Commission presents blueprint to fight HIV/AIDS over the 2006-2009 period
On 1 December 2005, the European Commission today adopted a Communication on combating HIV/AIDS within the European Union and in the neighbouring countries 2006-2009. This follows up on the Commission working paper on a Coordinated and integrated approach to combat HIV/AIDS adopted in 2004.
The Communication focuses on key issues such as the involvement of civil society: fostering dialogue with stakeholders such as patients, NGOs and the private sector is central to boosting the impact of any HIV/AIDS strategy. A stronger focus on prevention is also necessary, as contrary to some perceptions the epidemic is on the increase in Europe and basic messages on prevention need to be restated, especially among high risk groups and young people. The Communication also addresses issues including surveillance, treatment and research and details concrete projects in an Action Plan for the period 2006-09.
Involving civil society
The Commission will foster dialogue with HIV/AIDS patients and NGOs, and invite business organisation such as European Union of Industrial and Employers Confederations (UNICE) and other corporate players to strengthen their response to the epidemic and play a key role in implementing the EU strategy against HIV/AIDS.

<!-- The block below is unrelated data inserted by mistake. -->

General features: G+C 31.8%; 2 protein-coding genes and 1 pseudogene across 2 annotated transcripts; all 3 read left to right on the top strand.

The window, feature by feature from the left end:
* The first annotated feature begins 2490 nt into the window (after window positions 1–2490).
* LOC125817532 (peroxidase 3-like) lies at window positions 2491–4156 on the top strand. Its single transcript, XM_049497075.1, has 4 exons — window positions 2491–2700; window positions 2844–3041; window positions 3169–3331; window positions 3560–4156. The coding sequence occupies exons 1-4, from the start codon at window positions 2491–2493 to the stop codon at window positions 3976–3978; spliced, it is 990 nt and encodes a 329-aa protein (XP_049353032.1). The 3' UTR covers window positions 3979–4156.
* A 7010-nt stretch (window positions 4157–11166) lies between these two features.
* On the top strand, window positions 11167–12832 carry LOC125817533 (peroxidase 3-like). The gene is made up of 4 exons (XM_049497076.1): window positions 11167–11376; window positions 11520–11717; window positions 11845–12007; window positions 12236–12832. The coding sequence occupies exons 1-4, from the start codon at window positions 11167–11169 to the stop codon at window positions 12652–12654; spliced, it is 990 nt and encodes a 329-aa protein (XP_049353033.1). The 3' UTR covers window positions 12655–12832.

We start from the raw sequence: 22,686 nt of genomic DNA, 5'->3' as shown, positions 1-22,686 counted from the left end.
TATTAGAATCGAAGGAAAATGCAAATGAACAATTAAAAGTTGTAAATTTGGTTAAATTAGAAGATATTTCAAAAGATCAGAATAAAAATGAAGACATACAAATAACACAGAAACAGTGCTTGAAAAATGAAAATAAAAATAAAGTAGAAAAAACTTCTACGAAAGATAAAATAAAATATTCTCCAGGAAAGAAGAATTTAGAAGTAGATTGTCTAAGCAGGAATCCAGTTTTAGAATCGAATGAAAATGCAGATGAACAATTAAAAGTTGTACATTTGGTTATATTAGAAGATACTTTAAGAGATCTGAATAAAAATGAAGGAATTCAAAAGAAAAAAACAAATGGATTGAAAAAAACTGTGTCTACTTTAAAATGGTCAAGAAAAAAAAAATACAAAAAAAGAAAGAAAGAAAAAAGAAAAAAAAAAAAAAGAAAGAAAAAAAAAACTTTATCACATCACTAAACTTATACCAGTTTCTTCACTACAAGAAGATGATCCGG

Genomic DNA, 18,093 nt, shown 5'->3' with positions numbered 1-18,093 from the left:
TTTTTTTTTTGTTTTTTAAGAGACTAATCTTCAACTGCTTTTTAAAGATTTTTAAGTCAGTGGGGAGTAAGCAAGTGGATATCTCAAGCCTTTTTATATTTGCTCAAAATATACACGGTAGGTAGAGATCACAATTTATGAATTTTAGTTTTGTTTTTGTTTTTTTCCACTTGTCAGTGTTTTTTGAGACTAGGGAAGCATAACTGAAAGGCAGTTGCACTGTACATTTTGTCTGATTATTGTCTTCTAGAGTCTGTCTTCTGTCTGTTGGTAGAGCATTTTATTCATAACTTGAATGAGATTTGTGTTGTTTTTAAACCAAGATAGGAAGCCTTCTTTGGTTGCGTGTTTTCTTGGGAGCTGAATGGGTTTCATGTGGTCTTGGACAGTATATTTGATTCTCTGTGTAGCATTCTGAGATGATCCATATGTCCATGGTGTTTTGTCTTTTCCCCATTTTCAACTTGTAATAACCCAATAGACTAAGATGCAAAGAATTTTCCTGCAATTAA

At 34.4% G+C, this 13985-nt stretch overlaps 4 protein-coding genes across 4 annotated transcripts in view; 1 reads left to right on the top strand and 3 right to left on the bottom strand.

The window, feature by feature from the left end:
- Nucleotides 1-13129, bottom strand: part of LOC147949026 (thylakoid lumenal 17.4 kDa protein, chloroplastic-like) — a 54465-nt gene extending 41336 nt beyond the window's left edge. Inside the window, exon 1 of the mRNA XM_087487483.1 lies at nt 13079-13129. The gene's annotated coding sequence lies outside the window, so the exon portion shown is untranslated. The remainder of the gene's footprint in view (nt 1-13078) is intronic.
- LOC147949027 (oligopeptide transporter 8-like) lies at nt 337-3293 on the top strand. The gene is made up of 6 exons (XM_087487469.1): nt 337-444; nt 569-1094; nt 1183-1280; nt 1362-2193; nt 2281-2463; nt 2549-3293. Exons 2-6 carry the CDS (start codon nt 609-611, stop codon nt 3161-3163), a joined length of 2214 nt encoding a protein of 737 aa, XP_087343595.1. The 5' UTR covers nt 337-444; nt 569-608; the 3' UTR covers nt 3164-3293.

The Commission, in co-operation with Member States, neighbouring countries and the European Centre for Disease Prevention and Control (ECDC), will support collection and processing of data on the epidemic, to help create an integrated surveillance system with full geographic coverage, with estimates of HIV incidence in Europe, and sentinel surveillance for high-risk groups.
Prevention of new HIV infections
The Commission will promote prevention programmes, especially for most vulnerable populations, with a priority for safe sex and a specific focus on young people and mother-to-child transmission. It will address transmission risks linked to drug abuse, and promote education, including training for health care professionals.
Counselling, testing, treatment, care and support
The Commission will promote access to health services such as antiretroviral therapies, and voluntary counselling and testing, to help reduce stigma and social exclusion, and monitor the possible development of drug-resistant strains.
The Commission is committed to boosting its research funding for HIV/AIDS, in particular in the area of vaccines and microbicides, and affordable therapeutics and diagnostics.
These include regions, such as the Russian Federation, where the epidemic is widespread and growing. It also covers countries such as Belarus, Moldova, Ukraine, Morocco, and Jordan. The Commission will invite those countries to discuss how to deal with the epidemic in a co-ordinated way through the HIV/AIDS think tank and Civil Society Forum.
The Action Plan annexed to the Communication identifies projects for each priority area. They focus on exchange of best practices, training and awareness-raising programmes